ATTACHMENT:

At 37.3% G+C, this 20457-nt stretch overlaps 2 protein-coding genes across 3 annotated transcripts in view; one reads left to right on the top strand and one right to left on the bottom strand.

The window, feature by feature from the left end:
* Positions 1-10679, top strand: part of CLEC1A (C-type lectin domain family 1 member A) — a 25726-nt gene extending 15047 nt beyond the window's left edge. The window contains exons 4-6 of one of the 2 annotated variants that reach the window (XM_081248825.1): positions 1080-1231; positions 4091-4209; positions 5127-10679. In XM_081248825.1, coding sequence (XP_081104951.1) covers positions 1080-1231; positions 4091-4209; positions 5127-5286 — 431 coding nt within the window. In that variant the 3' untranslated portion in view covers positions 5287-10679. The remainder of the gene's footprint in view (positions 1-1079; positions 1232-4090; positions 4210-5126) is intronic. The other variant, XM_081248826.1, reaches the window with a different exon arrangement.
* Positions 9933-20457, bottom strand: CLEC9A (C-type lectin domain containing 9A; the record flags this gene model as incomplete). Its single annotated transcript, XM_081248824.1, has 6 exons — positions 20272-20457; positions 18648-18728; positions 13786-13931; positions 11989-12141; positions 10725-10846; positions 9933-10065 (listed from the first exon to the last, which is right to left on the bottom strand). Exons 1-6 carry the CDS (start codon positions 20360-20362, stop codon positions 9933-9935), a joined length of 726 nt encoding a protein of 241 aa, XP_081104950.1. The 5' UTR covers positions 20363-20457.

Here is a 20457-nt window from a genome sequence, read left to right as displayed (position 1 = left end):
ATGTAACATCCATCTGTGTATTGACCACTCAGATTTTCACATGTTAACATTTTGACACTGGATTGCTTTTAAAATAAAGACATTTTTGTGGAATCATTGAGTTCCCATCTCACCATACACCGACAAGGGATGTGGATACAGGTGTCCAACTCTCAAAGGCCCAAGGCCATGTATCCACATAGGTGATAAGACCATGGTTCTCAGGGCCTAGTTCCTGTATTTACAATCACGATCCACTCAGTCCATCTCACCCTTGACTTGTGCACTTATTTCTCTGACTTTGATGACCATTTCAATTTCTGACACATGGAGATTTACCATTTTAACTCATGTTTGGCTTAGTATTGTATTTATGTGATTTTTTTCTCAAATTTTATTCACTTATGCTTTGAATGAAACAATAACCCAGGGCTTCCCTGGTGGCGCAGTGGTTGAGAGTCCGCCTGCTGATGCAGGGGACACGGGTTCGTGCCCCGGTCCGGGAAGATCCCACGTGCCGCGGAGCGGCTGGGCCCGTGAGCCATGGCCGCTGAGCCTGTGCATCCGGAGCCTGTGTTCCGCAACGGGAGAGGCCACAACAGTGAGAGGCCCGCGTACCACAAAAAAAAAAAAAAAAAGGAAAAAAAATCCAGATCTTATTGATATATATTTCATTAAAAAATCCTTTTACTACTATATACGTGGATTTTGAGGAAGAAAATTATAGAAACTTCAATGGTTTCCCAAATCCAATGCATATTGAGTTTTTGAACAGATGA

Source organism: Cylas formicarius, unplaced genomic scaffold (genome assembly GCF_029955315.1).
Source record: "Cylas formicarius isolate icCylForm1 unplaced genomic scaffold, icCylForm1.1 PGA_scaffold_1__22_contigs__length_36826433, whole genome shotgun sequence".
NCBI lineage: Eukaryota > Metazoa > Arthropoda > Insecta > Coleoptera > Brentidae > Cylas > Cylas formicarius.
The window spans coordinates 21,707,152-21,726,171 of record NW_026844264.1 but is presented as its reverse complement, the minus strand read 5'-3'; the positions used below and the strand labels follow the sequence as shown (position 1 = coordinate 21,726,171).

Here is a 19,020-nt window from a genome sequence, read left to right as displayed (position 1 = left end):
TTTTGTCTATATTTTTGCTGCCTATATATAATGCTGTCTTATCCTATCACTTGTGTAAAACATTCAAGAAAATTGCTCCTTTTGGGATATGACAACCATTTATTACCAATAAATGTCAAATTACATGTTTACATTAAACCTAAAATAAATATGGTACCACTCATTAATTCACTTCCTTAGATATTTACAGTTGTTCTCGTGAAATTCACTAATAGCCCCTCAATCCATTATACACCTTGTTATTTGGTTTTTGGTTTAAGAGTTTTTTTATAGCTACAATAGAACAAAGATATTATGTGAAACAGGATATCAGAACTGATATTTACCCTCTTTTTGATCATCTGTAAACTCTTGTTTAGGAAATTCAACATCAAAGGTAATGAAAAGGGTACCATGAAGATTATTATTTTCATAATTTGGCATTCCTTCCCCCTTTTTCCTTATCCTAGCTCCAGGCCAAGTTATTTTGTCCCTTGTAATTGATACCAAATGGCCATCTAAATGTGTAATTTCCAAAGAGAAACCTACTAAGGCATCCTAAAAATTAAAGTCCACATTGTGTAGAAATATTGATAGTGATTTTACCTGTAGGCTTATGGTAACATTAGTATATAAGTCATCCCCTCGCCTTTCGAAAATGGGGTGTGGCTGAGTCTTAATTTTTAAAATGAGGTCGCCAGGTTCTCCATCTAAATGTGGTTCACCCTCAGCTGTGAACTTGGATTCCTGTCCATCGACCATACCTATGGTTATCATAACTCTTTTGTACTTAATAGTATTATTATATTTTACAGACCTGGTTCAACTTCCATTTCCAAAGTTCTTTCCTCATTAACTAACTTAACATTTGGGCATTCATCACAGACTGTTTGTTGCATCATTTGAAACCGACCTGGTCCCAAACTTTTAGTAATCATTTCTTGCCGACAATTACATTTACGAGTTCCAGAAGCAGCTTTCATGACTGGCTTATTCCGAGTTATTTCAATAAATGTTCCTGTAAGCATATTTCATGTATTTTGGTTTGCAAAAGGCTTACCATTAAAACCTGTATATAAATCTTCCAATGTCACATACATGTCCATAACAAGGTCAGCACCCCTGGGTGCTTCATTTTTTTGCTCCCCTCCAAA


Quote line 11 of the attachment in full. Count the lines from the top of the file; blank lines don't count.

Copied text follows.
Here is a 19,020-nt window from a genome sequence, read left to right as displayed (position 1 = left end):